Whilst I don't think the possibility of a sale can be ruled out, I think the chances are rather distant. Northern Rock is still a loss maker and still owes the government quite a few billion quid. The current state of the markets means that financial shares are not fetching a great deal. Any sale will generate few returns and make only a marginal impression on government debt. The situation may be different in a few years' time. Financial shares hopefully will have recovered and privatising the bank will make sense at that point.
What strikes me as interesting is that Newcastle Central MP Jim Cousins was quoted in the Journal as wanting assurances the sale will not go ahead. Mr Cousins, however, was one of the leading critics of the Lib Dems for proposing nationalisation of the Rock back in 2007. The Labour party in the North East back then where unanimous in their belief that a government buy-out of the bank would lead to the end of civilisation and the death of all first born. Now they are concerned that the same outcome will occur if the bank is sold off. It's a funny old world.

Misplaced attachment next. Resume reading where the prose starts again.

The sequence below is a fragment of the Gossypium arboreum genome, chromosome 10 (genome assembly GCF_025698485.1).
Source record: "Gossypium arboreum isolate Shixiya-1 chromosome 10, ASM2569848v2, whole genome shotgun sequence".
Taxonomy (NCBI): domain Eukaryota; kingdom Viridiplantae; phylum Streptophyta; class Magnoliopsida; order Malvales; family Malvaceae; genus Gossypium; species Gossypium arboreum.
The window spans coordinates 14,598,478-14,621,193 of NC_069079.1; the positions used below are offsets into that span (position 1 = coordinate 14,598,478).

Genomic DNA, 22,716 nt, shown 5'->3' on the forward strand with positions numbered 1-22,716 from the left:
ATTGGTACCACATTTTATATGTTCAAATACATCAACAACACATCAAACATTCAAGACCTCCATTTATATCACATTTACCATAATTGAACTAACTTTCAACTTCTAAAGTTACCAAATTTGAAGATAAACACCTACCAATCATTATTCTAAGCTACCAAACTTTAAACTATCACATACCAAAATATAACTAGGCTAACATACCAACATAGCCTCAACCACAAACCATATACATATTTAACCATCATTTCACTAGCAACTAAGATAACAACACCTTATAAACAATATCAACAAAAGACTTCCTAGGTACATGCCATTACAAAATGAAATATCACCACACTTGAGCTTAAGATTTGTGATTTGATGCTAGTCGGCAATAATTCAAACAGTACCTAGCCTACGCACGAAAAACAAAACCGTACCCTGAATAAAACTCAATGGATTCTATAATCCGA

Mind you, a sale to another company has to be resisted. If there is one thing we should learn from the recent banking crisis it is that the banks as individual organisations are too large, remote and, given the chance, irresponsible. Merging more of them just perpetuates the problem. It's one of the main reasons why Lloyds should not have been able to take over Halifax. Northern Rock is downsizing, hence the ability to pay off over half the company's debt to the Bank of England. When it is in fit shape to return to the private sector, it will be smaller but leaner. And it should be independent and free standing.
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